Deacon Rick Bauer

THE CATHOLIC REVIEW: Memories of Pope Benedict XVI

by Deacon Rick Bauer

As a young priest, Jesuit Father Joseph Fessio studied theology under then-Father Joseph Ratzinger, who more than 30 years later would be elected Pope Benedict XVI.

Father Fessio went on to begin San Francisco-based Ignatius Press in 1978 and became the main publisher of Cardinal Ratzinger’s works in the English language. Most recently, Ignatius last week released “Benedict XVI, Servant of Love.” It is a lavishly-illustrated picture book detailing the significant events in the life of Joseph Ratzinger, who became a Catholic priest, bishop, prelate, and pope, and who passed away Dec. 31, 2022. It is a brief but powerful reflection of Ratzinger the man and his thought and includes a section where the reader can pray with the late pope’s most inspiring spiritual meditations and prayers. Father Fessio spoke to The Colorado Catholic Herald about Benedict’s service to the Catholic Church:

Deacon Rick Bauer: Father Fessio, congratulations on this wonderful new book detailing Pope Benedict XVI’s many achievements as well as your insights on his prayer, his heart, and his character. In speaking of the influence of Pope Benedict and his return to a theological exegesis (combining a sense of the church’s history of interpretation along with new vistas being created by contemporary literary and historical-critical methodologies). How influential has this become, if we look out 50 years, particularly in terms of scriptural exegesis?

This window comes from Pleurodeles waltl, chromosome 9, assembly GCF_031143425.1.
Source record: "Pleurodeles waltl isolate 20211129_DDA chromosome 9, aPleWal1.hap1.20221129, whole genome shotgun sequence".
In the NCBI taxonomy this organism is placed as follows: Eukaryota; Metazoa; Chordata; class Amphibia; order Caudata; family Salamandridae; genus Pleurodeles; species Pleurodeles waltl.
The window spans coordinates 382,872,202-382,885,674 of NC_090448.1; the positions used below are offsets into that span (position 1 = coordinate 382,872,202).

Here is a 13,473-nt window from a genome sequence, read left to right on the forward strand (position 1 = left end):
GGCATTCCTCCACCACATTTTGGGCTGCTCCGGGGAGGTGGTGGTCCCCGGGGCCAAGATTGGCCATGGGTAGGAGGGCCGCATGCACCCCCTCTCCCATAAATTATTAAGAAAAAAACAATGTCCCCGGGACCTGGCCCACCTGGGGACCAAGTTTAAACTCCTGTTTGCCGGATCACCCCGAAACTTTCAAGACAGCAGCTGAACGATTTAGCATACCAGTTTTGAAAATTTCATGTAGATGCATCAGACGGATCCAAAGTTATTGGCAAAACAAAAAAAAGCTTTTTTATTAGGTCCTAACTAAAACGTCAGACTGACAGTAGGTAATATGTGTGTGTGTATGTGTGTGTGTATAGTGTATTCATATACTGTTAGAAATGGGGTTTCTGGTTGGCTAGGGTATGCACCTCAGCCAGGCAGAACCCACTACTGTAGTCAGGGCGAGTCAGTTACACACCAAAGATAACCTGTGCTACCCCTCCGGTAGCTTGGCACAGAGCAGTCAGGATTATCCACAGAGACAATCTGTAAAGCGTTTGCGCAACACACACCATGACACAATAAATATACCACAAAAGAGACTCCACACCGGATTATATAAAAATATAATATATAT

Father Fessio: Well, if we are allowed those years, we don’t know, but I think that people will come to see that Cardinal Ratzinger came at a very providential time in Scripture scholarship. In the 20th century, the Catholic Church had this biblical renewal, as well as the patristic renewal, some of that coming from the 19th century. The historical-critical method was overemphasized in Europe, and Ratzinger was bright (or may I say brighter than any of them) and at the same time was a man of great personal prayer and piety, and he has a very synthetic mind.

He was able to integrate what Henri de Lubac had brought out about the four senses of Scripture (the literal sense and the three aspects of the spiritual sense: allegorical, moral, and anagogical), along with the useful findings of the historical-critical method. The introduction that Benedict writes in the first volume of the “Jesus of Nazareth” commentaries on St. Luke’s Gospel is a little masterpiece.

I think the historical-critical method has done a great deal of good, but it is exhausted.  Benedict’s rule was that historical-critical research should lead you to a greater knowledge and love of Jesus Christ. If it doesn’t, it doesn’t count as biblical research. De Lubac restored the spiritual sense of Scripture, and Ratzinger — taking that up and putting it together in his book “Jesus of Nazareth” — it is providential. I think that, centuries from now, if we get that much time, they will look back on de Lubac, Balthasar, and Ratzinger as three doctors of the 20th century Church, shining as a light in the face of massive secularization, just as we celebrate St. Basil of Caesarea, St. Gregory of Nazianzus, and then a few days later, Basil’s brother St. Gregory of Nyssa — three great theologian bishops of the 4th century. We look at them as shining lights in the darkness of Arianism. I think we will see de Lubac, Balthasar, and Ratzinger, as shining lights as well.